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Closing Shot: The Year Of The Rat

As the Florida Panthers look to exterminate a pesky playoff mark, we look back at how their last successful postseason run launched a ‘rat trick’ tradition.

By Alex Silverman
The team scooped up a sponsor in Orkin to help round up the plastic rats that fans tossed onto the ice.getty images

The Florida Panthers entered the 2022 Stanley Cup playoffs as the top team in the NHL, giving fans hope that the franchise’s decadeslong postseason winless streak for a series is nearing an end. The drought dates to 1996, known in team lore as the Year of the Rat.

Prior to the team’s home opener for the 1995-96 season at Miami Arena, Panthers winger Scott Mellanby killed a rat that had invaded the team’s locker room by shooting it against the wall with his stick. After Mellanby scored twice against the Calgary Flames that night, Panthers goalie John Vanbiesbrouck jokingly referred to the feat as a “rat trick.” 

When a fan threw a plastic rat onto the ice during the next game, it started a phenomenon.  

“The smartest thing that we did with that was to not get in its way,” said Dean Jordan, who led business operations for the Panthers under founding owner Wayne Huizenga from the team’s inception in 1993 through 1998. “It was something organic. It was started by the fans. The last thing we needed to do was try to tack on more gimmicks to take advantage of the ‘rat trick.’” 

Still, the replica rodents (and occasionally a live one) had to be picked up off the ice after each showering, and the team saw an opportunity to capitalize on the sponsorship front. Their first call was to Truly Nolen, a Miami-based pest control company whose yellow vehicles adorned with mouse ears and whiskers were well-known around town.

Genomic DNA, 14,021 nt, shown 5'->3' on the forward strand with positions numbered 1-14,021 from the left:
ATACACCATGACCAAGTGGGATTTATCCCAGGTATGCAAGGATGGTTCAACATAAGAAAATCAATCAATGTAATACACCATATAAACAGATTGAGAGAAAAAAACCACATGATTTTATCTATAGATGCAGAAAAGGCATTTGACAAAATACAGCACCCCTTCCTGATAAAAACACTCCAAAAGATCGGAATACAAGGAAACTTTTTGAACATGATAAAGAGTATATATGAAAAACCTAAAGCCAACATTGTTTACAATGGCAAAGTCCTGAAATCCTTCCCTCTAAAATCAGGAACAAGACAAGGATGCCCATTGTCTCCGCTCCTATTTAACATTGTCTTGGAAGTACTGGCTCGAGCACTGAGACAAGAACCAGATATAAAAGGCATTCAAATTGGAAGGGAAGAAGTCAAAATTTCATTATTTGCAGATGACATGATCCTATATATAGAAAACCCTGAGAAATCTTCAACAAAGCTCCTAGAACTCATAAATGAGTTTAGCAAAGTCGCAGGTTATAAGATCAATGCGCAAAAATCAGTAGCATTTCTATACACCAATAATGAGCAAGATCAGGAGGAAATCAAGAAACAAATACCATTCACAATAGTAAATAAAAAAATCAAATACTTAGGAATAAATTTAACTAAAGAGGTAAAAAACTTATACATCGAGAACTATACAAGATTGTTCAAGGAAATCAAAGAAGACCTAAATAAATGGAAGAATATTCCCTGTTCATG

“They had no interest in it,” Jordan recalled. “I was really upset because I wanted the little truck running around the ice.” 

It only took one more call, however, for the Panthers to find a taker in Orkin. The company provided the team’s on-ice cleanup crew with Orkin-branded hard hats and overalls, and the Orkin Rat Patrol was born. It was a perfect fit and remains a memorable image of the most successful season in franchise history. 

The Panthers emerged as one of the NHL’s top teams that season, and every Panthers goal would be followed by a shower of rats, leading to lengthy delays. Opposing teams lobbied for delay-of-game penalties, but Jordan credited NHL Commissioner Gary Bettman for understanding the “rat trick” was too good to exterminate.

“Gary always threatened it, but he was savvy,” Jordan said. “He was not going to stop that. People would die to have that kind of marketing advantage.” 

The one restriction the league put in place was that the Panthers couldn’t directly provide or sell the plastic rats to fans. But the team found a way around that.  “We would collect them and put them in our recycling bins, but for some reason our team just never got them to the recycler,” Jordan said with a wink. “They left them outside the arena, and people would just pick them up.”

The Panthers won three playoff series that year before being swept in the Stanley Cup Final by the Colorado Avalanche. They haven’t won a round since. 

Twenty-six years later, Jordan, now an executive with Wasserman, is watching from his home in Raleigh, hoping “his” Panthers can make some new history.

“I’d love for people to never have to say again, ‘Well, the last playoff series they won, in 1996 …”

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